Saturday, April 18, 2015

What Hooks a Reader on a Story?


If there were a definitive way to hook every reader into buying a book, I’m sure it would have been discovered before now. Purchasing a book can be a big surprise, sometimes way beyond excellent, sometimes very awful (see this blog post). That’s because all readers are individuals who share some similarities, but most often have distinctive ‘wants’ in reading entertainment.

When I choose a print book, I always read the first few pages. Electronic books don’t usually allow this selling tactic, but excerpts can often be found online, just not always the first few pages. Those pages often determine if I’ll spend the time reading the book. Let’s face it, the cliché is true: time is precious, and I don't want to waste three or more hours on an unsatisfactory story. This lack of prevue might be what is driving potential readers to other entertainment venues. So what draws me into a story?

I like when 1) I receive either obvious or subliminal hints about the lead-in character (first chapter not prologue) and his or her predicament that I can identify with in some manner; or 2) the situation is fascinating. It’s that simple. If the character shares an emotion response to an interesting situation, past or pending, I’ll continue reading. Does it guarantee I’ll finish? No, it’s only the start, but if the story continues with the introduction’s promise of suspense, emotional or physical turmoil faced in a realistic manner, or dealing with some life-changing decision, I’m in, no matter what the genre. I do enjoy stories of contemporary, historical, or future eras, and I’m willing to engage in believable fantasy (there are many that are not believable). I do like to receive some type of insight into the human condition before the end, no matter what. That’s also how I attempt to engage readers in my own novels.

Follow the links to discover other author's viewpoints on how story openings hook them:

Beverley Bateman
Diane Bator
Ginger Simpson
Skye Taylor
Marci Baun
Margaret Fieland 
Helena Fairfax
Anne Stenhouse
Fiona McGier
Connie Vines
Rachael Kosnski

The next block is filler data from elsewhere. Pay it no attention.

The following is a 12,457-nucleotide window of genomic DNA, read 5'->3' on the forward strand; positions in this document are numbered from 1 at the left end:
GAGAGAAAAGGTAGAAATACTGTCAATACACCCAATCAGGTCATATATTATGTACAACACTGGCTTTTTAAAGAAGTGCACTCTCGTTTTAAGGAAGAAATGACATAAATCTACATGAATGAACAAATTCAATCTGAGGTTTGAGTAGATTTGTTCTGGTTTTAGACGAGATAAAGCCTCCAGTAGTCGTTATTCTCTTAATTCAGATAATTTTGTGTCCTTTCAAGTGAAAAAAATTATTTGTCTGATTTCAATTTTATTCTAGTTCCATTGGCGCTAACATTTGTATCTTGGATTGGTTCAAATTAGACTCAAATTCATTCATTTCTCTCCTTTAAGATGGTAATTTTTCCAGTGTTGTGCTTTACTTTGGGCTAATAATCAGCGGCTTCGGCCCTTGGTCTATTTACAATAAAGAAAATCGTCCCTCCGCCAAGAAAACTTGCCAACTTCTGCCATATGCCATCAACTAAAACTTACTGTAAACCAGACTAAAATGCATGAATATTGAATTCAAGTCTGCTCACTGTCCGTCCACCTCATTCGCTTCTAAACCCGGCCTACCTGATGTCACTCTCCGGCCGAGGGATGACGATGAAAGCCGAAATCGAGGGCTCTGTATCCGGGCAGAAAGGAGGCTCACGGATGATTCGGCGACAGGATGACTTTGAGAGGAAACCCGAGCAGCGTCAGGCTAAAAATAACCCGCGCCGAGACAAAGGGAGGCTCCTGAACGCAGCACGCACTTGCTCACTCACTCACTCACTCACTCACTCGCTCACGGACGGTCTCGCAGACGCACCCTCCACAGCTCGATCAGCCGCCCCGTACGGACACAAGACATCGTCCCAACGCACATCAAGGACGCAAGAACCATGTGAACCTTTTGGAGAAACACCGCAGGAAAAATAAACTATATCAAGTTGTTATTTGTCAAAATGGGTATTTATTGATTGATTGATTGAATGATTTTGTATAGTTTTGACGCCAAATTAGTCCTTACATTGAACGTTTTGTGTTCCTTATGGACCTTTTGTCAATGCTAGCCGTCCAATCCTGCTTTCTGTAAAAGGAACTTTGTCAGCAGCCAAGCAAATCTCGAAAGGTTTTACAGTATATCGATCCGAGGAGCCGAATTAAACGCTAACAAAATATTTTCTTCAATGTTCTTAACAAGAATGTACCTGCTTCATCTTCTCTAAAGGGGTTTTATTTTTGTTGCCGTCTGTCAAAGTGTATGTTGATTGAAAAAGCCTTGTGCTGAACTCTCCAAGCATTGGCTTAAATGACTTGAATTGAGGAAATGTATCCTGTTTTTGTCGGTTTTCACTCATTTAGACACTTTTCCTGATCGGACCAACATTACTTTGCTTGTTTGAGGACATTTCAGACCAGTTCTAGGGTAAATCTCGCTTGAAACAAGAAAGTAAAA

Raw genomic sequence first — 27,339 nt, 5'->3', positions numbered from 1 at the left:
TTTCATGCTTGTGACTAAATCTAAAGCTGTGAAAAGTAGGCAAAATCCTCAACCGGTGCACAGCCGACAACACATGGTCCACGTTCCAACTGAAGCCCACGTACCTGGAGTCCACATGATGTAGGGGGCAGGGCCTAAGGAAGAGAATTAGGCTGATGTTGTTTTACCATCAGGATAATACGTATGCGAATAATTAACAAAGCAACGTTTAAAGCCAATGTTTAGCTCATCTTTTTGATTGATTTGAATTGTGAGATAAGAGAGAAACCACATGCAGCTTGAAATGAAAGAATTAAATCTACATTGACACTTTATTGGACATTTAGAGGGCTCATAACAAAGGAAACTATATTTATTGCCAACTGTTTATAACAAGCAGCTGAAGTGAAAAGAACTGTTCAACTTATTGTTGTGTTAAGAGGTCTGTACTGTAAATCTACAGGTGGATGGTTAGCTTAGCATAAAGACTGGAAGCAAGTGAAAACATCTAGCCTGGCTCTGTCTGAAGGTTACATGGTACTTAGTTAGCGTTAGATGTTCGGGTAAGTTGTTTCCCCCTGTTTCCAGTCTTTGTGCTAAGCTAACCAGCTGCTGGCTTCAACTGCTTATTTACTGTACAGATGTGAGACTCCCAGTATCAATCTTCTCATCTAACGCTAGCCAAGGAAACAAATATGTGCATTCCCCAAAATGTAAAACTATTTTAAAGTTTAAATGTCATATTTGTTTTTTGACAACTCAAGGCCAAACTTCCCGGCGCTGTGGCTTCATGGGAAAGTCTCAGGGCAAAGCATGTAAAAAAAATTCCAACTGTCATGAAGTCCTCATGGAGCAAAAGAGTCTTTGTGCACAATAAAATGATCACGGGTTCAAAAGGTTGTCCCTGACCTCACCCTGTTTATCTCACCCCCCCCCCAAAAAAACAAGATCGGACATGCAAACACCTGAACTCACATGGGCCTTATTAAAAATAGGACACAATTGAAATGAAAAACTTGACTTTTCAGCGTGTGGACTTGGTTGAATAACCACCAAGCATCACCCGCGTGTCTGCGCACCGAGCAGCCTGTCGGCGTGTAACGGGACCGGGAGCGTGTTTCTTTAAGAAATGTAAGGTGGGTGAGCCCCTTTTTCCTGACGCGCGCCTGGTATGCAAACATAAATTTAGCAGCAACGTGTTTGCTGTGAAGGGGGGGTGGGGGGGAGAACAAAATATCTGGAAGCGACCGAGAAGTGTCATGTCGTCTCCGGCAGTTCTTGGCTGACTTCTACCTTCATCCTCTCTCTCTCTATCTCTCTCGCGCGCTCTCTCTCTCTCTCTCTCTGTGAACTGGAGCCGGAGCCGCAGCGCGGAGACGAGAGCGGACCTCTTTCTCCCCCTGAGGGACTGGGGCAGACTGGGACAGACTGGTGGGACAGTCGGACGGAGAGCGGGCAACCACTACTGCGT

Victoria Chatham
Lynn Crain

8 comments:

  1. Our time is a precious commodity and no one wants to waste it on a poorly conceived book. In the early days of e-books I so often got drawn in with a great cover and blurb and then abandoned the book after a few pages because it was so badly written. Now I'm a lot more selective.

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  2. And self publishing makes thousands of poorly crafted stories available, even though electronic publishers have come a long way (and created the market for NY publishers). Finding a good book is sometimes tricky.

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  3. Once upon a time if I spent the time to choose a book off a library shelf or purchased it at the local book store, I felt compelled to read all of it however much I wanted to put it down. But as you say, time is precious and I no longer want to waste any of it reading something that doesn't keep hooking me, on the back cover, on the first page and at the end of the first chapter especially, but even past that. If the author doesn't create a need for me to read on, I won't.

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  4. Hi Robin, yes, character is the big hook for most of us, but I do agree with your point about fantasy - t has to be something we can envisage. anne stenhouse

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  5. The posts are as diverse as we all are. We do all seem to agree that connecting to the characters is what we want, but we don't all have the same expectations and outcomes as far as the characteristics. Not every book is going to be every reader's cup of tea...I know we all have discovered that by reviews, and this was definite proof. Thanks for providing such thought provoking questions.

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  6. Diversity in concepts with a common need for the readers to connect with each story. An excellent post.

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  7. It seems that a lot of us are hooked by the reader. Character is definitely king, or queen. Of course, my list is a bit longer, and may be even longer than I posted. LOL

    Thanks for organizing, Rhobin. :)

    Marci

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  8. Characters we relate to tend to be the link most of us are looking for in a great story. The others things keep pulling us along. And you're so right, Rhobin about the amount of time we have to read.

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